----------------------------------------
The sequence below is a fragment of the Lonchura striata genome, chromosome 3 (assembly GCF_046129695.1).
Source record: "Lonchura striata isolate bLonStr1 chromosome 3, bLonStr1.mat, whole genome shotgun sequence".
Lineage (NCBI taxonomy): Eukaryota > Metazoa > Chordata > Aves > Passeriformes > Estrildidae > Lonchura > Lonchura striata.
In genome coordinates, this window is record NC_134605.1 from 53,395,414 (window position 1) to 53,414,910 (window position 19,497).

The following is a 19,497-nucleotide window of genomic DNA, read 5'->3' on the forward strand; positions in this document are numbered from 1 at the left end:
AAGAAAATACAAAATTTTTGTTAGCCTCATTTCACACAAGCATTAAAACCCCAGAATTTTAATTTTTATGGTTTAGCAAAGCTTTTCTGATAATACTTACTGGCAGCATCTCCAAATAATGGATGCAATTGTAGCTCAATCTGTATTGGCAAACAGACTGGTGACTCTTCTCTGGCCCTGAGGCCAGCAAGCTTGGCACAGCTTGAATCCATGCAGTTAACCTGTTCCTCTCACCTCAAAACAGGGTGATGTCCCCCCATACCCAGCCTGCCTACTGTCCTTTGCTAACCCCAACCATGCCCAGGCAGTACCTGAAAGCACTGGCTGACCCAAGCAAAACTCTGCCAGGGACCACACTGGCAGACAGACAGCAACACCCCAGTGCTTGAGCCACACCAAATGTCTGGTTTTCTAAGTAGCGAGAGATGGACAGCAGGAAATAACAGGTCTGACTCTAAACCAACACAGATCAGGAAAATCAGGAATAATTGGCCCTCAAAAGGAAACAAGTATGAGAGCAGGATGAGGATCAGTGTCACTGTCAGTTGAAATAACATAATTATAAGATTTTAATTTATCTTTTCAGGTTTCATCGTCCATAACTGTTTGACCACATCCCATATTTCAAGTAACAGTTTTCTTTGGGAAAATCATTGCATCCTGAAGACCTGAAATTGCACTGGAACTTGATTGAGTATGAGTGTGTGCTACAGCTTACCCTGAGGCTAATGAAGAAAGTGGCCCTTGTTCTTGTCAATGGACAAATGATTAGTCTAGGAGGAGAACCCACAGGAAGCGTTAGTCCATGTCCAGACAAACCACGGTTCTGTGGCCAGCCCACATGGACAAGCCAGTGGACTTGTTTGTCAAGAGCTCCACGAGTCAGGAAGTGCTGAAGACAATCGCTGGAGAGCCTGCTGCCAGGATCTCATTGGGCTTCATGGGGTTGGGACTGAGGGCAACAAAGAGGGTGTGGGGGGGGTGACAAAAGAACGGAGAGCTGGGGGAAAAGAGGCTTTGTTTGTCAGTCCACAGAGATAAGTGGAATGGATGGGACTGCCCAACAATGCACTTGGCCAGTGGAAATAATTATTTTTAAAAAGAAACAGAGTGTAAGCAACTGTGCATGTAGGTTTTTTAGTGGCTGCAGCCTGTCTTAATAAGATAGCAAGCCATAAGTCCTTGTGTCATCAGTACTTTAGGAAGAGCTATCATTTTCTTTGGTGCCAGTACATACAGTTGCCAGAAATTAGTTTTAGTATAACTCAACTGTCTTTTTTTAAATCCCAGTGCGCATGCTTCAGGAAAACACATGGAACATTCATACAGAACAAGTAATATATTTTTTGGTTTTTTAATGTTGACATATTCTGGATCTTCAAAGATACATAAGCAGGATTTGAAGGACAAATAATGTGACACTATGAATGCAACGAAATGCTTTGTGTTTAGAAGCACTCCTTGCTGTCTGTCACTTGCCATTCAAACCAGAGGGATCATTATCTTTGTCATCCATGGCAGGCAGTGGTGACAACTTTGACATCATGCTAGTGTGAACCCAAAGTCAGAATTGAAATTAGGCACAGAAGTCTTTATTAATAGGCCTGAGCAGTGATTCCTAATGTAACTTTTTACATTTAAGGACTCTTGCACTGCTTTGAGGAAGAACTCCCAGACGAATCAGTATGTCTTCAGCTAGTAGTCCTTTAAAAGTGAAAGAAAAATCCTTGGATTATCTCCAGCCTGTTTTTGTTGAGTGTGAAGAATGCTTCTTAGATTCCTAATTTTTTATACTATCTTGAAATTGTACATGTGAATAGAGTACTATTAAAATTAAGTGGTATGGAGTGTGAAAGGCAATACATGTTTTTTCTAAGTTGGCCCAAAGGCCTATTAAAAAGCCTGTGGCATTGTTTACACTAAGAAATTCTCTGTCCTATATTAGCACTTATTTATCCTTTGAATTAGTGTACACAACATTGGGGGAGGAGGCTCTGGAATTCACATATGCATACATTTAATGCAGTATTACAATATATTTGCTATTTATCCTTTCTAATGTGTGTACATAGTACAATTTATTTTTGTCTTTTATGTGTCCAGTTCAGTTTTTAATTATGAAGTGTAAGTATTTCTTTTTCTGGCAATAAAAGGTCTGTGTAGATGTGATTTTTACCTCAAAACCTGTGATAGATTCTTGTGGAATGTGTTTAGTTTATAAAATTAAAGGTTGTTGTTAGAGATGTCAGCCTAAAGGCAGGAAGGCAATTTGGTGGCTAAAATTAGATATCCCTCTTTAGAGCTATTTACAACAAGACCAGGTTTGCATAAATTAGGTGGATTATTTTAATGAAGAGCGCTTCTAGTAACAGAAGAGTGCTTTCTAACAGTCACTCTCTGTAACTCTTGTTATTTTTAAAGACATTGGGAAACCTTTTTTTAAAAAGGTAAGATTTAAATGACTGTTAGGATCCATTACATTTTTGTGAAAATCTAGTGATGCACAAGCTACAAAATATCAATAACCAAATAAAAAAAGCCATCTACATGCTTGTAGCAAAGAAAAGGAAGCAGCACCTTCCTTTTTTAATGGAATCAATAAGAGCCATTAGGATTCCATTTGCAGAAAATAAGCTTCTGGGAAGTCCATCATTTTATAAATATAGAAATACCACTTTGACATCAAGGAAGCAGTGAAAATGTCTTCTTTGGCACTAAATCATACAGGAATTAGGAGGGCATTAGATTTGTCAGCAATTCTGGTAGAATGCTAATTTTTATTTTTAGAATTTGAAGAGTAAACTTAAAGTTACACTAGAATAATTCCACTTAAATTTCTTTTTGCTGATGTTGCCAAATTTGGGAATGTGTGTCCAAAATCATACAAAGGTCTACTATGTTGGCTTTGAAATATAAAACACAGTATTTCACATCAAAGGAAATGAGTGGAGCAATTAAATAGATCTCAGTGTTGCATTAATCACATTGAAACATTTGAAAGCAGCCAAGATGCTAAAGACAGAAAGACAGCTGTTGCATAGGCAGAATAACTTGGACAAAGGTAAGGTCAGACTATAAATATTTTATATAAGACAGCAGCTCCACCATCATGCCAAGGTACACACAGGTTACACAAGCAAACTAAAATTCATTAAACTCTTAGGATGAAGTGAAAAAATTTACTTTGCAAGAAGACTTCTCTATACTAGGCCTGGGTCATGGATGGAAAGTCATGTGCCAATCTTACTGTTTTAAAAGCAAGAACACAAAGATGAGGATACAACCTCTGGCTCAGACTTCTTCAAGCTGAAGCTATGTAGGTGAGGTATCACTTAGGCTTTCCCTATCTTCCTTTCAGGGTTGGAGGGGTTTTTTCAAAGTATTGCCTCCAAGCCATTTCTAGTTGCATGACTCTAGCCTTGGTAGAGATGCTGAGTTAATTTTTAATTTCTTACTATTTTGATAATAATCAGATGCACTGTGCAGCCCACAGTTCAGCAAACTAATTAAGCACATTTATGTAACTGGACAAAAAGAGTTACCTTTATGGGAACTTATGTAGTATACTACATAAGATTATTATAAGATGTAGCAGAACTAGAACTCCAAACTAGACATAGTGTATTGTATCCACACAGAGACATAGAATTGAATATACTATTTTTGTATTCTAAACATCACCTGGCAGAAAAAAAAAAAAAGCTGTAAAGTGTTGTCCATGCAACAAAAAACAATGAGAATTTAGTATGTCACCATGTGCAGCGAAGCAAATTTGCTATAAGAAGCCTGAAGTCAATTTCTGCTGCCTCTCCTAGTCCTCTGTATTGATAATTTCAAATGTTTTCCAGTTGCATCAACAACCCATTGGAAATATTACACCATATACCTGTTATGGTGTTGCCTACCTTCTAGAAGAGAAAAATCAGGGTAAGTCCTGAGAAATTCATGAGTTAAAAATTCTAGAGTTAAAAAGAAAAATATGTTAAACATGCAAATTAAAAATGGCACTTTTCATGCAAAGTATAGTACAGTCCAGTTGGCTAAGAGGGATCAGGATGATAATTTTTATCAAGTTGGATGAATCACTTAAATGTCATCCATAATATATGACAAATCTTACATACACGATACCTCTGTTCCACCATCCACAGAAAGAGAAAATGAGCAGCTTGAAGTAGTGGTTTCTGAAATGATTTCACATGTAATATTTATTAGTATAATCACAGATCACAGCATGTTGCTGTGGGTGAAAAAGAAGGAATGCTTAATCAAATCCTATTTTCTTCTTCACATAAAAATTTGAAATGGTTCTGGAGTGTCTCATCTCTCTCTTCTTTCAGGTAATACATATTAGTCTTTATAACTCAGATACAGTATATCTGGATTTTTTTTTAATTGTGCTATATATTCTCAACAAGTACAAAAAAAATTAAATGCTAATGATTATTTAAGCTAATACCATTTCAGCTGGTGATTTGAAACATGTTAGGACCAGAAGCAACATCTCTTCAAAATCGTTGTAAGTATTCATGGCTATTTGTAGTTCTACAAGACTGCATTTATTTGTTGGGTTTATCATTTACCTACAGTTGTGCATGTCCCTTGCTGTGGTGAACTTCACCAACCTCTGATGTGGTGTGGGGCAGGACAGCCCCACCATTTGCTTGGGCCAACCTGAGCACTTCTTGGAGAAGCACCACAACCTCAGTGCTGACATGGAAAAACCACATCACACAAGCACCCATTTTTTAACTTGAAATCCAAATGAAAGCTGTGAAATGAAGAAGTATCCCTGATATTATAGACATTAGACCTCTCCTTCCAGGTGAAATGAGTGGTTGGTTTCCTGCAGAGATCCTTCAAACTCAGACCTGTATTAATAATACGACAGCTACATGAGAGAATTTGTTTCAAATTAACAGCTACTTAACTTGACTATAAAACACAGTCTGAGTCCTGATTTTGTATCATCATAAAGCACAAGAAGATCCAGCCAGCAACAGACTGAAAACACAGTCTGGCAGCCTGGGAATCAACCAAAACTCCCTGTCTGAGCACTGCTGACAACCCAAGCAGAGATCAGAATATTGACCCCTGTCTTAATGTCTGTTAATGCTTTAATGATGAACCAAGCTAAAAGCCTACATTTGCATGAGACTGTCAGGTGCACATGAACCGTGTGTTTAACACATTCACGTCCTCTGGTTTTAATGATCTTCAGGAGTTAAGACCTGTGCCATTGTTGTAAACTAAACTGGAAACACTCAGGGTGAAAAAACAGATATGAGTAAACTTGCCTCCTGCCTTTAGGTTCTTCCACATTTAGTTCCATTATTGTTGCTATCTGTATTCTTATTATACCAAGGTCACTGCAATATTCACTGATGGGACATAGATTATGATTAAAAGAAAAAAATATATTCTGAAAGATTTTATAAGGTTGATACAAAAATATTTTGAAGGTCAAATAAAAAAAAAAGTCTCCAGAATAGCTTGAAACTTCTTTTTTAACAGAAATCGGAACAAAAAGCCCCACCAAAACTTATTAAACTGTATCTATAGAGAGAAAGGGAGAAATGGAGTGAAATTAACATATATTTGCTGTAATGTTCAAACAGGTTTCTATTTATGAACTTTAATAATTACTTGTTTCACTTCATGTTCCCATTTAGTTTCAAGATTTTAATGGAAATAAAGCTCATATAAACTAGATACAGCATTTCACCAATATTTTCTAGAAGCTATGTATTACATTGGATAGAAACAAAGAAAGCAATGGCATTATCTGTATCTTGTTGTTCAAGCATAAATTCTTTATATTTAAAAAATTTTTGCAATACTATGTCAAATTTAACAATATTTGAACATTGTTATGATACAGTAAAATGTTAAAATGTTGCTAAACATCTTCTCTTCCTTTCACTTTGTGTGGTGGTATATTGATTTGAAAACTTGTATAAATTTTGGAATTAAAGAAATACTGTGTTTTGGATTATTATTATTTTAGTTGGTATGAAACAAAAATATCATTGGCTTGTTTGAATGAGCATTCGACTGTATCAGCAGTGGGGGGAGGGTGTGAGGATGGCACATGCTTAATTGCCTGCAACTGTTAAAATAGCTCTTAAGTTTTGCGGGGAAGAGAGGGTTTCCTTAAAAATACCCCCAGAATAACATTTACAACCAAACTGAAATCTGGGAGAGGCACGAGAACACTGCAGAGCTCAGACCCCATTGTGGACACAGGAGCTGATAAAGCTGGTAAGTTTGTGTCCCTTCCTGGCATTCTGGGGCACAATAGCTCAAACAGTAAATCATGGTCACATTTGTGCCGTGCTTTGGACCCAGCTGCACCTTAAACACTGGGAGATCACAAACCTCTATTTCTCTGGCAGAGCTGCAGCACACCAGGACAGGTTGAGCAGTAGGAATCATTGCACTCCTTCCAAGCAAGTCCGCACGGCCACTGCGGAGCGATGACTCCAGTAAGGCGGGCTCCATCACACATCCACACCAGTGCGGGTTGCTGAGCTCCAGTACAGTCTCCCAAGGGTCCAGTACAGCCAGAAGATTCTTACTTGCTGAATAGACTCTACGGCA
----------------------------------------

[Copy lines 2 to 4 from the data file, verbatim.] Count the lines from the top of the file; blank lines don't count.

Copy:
Source record: "Lonchura striata isolate bLonStr1 chromosome 3, bLonStr1.mat, whole genome shotgun sequence".
Lineage (NCBI taxonomy): Eukaryota > Metazoa > Chordata > Aves > Passeriformes > Estrildidae > Lonchura > Lonchura striata.
In genome coordinates, this window is record NC_134605.1 from 53,395,414 (window position 1) to 53,414,910 (window position 19,497).